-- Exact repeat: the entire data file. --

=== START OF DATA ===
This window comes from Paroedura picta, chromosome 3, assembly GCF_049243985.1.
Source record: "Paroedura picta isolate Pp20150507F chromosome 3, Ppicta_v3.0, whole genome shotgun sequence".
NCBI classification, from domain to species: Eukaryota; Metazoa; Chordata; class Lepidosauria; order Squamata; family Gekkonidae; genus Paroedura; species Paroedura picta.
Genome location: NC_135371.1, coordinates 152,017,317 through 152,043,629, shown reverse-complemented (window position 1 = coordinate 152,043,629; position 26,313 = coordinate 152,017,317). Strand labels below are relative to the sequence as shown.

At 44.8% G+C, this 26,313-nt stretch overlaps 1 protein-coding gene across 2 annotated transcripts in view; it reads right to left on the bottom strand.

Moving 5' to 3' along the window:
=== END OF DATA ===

This window comes from Paroedura picta, chromosome 3, assembly GCF_049243985.1.
Source record: "Paroedura picta isolate Pp20150507F chromosome 3, Ppicta_v3.0, whole genome shotgun sequence".
NCBI classification, from domain to species: Eukaryota; Metazoa; Chordata; class Lepidosauria; order Squamata; family Gekkonidae; genus Paroedura; species Paroedura picta.
Genome location: NC_135371.1, coordinates 152,017,317 through 152,043,629, shown reverse-complemented (window position 1 = coordinate 152,043,629; position 26,313 = coordinate 152,017,317). Strand labels below are relative to the sequence as shown.

At 44.8% G+C, this 26,313-nt stretch overlaps 1 protein-coding gene across 2 annotated transcripts in view; it reads right to left on the bottom strand.

Moving 5' to 3' along the window: